ough would join us, with what boats they had
been able to pick up at that place. But the night
wore away without news of them. This was the
ninth day of May. I remember it so well because
the next was my birthday, which I had promised
myself to celebrate (providing our expedition did
not fail), by making an assault on the larder and
cellars of Ticonderoga.
"With what few boats our scouts had ferreted
out along shore, eighty-three men of us crossed
the lake, and landed under the fortress just as
the east was brightening up a little. Allen first
formed us in three ranks, and then sent the boats
back for the rest. I confess that I felt a little
nervous when I saw them push off, leaving us
to take what the enemy might choose to give
us, either in cold lead or stiff hemp; for from
where we stood, screened by the cliffs above oui
heads, the fortress loomed up dark and threaten.
ing, like some ancient castle, silent now, but ready
to spit out fire and flames as soon as we should
show ourselves. I know I was all of a shiver.
"But my teeth actually chattered in my head
when, instead of pushing on, as any man in his
sober senses would, Allen stepped out in front and
began making us a speech. A speech! and we
standing there at the imminent risk of discovery !


I've heard that Allen first studied for a minister,
so he may have felt that morning like one of the
prophets of old, before leading his men forth to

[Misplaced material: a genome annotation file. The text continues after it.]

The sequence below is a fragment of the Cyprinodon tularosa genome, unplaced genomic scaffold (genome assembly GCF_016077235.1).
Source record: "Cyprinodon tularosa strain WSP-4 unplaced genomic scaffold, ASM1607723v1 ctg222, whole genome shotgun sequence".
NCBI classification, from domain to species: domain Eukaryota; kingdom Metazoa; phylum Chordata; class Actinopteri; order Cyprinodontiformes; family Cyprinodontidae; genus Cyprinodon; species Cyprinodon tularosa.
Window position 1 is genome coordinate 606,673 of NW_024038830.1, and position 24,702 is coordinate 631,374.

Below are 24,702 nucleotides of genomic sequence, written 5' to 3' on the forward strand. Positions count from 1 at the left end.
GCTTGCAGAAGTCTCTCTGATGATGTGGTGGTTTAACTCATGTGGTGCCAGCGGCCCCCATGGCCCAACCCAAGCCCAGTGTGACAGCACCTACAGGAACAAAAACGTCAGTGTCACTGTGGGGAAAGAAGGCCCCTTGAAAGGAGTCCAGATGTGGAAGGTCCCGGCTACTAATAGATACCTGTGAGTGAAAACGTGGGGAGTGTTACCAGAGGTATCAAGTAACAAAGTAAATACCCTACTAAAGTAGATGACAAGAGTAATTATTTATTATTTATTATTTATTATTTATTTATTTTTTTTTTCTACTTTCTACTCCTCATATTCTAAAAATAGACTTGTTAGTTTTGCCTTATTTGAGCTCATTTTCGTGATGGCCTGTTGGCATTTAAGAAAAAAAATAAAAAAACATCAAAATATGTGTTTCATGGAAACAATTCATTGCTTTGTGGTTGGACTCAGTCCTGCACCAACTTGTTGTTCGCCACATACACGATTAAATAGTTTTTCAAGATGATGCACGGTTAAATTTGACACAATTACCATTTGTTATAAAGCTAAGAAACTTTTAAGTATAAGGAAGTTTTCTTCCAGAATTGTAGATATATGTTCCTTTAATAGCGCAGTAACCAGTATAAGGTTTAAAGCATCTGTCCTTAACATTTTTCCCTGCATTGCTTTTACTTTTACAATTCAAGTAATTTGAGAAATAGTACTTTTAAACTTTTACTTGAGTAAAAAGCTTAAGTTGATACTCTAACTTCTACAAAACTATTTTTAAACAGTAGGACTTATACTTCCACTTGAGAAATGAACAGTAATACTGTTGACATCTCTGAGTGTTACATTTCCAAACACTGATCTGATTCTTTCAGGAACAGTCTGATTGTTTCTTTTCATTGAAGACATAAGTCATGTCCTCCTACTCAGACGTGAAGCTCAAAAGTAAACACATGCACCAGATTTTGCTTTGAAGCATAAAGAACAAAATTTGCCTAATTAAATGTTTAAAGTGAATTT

battle. But this was no time to preach. Men
fought then with darts and javelins, not powder
and ball. Pooh !



"All I can now recollect of what Allen said was
this: 'You men that are not afraid to undertake
this adventure, poise your firelocks '
Every musket was instantly brought to a
"We were now faced to the right, and Allen,
with his drawn sword, put himself at our head.
Arnold did the same thing. He declared by all


that was good and great that he would go into the
fort first. Allen swore he should not. Here was
a pretty pickle. Two commanders quarrelling-for
precedence within gunshot, ay, almost within ear-
shot, of the sentinels on the ramparts. For my
part, at that moment, I heartily wished both of
them at the bottom of the lake.
"The dispute was finally compromised by let-
ting them march side by side. It is my firm
belief that Arnold would rather have seen the
expedition fail, than not to have carried his point.
"This war of words being over, we advanced
briskly up to the water-gate, where a sentry was
posted. This man snapped his musket at Allen,
looked as though he had seen a ghost, and then
took to his heels, we pushing on after him through
the covered way right into the fort, before he had
time to give more than one yell of wild alarm.
Once there, we formed in line on the parade, the
front rank facing one row of barracks on one side,
the rear rank those on the other, ready to fire at